The operative complaint makes claims for declaratory relief, breach of contract, and breach of the implied covenant of good faith and fair dealing, against both the Church and Erie Indemnity. Id. ¶¶ 42-62. Against the Church only, Ms. McGee also brings claims for gross negligence and conversion. Id. ¶¶ 63-71. In response, the Church filed a counter-claim for $75, 000, claiming that Ms. McGee violated the lease by underpaying her rent, not paying required utility bills, and failing to repair the premises. Counterclaim, ECF No. 16-1. The Church has also moved for summary judgment, claiming that the lease contains a full waiver of “all claims” between the parties and that Ms. McGee's non-contract claims fail on their own terms. For its part, Erie Indemnity moves to dismiss, arguing that Ms. McGee has named the wrong insurance entity.[1]

         II.

         A.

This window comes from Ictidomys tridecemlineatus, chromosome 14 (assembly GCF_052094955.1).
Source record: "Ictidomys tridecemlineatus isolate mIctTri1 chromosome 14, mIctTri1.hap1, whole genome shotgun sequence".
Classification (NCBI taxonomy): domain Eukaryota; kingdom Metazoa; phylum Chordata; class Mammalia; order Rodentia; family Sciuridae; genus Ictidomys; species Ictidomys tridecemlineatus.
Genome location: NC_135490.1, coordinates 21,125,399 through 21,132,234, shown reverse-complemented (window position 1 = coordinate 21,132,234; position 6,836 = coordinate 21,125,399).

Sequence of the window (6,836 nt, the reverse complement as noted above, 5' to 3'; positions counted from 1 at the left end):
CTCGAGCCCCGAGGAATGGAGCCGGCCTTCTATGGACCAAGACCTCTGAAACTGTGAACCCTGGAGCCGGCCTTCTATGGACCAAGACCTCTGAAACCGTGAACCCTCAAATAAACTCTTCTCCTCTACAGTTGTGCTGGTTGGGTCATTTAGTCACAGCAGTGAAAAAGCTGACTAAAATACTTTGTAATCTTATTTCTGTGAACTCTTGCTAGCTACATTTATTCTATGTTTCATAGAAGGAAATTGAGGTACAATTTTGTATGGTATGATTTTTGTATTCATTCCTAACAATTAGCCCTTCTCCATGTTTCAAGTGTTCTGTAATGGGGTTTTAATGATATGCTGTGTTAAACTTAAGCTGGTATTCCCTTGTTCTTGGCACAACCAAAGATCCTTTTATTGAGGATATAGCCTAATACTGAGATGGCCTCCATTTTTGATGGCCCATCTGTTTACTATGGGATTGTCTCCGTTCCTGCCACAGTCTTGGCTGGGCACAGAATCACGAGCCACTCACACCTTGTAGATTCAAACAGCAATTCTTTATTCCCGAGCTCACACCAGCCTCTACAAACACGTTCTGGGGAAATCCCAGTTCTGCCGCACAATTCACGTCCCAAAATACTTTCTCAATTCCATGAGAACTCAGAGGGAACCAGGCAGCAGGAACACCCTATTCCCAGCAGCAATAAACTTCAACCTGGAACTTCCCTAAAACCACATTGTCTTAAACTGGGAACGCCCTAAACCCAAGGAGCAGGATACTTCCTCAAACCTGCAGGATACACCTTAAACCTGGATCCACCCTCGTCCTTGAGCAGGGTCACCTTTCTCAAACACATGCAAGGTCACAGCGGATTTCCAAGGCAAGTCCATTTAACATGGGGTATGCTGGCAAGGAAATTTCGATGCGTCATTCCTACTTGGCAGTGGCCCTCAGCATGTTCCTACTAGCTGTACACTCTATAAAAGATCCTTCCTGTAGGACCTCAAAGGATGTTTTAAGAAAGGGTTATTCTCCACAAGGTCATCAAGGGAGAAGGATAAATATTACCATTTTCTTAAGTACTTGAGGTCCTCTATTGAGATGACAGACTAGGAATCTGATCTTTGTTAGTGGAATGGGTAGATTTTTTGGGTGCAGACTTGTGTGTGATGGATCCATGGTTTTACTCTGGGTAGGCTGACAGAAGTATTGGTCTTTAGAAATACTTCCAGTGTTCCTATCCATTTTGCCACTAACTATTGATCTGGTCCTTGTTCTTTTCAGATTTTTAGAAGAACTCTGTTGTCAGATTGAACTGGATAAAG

To prevail on a motion for summary judgment, a movant must show that “there is no genuine dispute as to any material fact and the movant is entitled to judgment as a matter of law.” Fed.R.Civ.P. 56(a); see also Anderson v. Liberty Lobby, Inc., 477 U.S. 242, 247 (1986); Celotex Corp v. Catrett, 477 U.S. 317, 322 (1986). “[A] party seeking summary judgment always bears the initial responsibility of informing the district court of the basis for its motion, and identifying those portions of the [record] which it believes demonstrate the absence of a genuine issue of material fact.” Celotex, 477 U.S. at 323. Once this showing has occurred, the non-moving party bears the burden of setting forth “specific facts showing that there is a genuine issue for trial.” Anderson, 477 U.S. at 250.[2]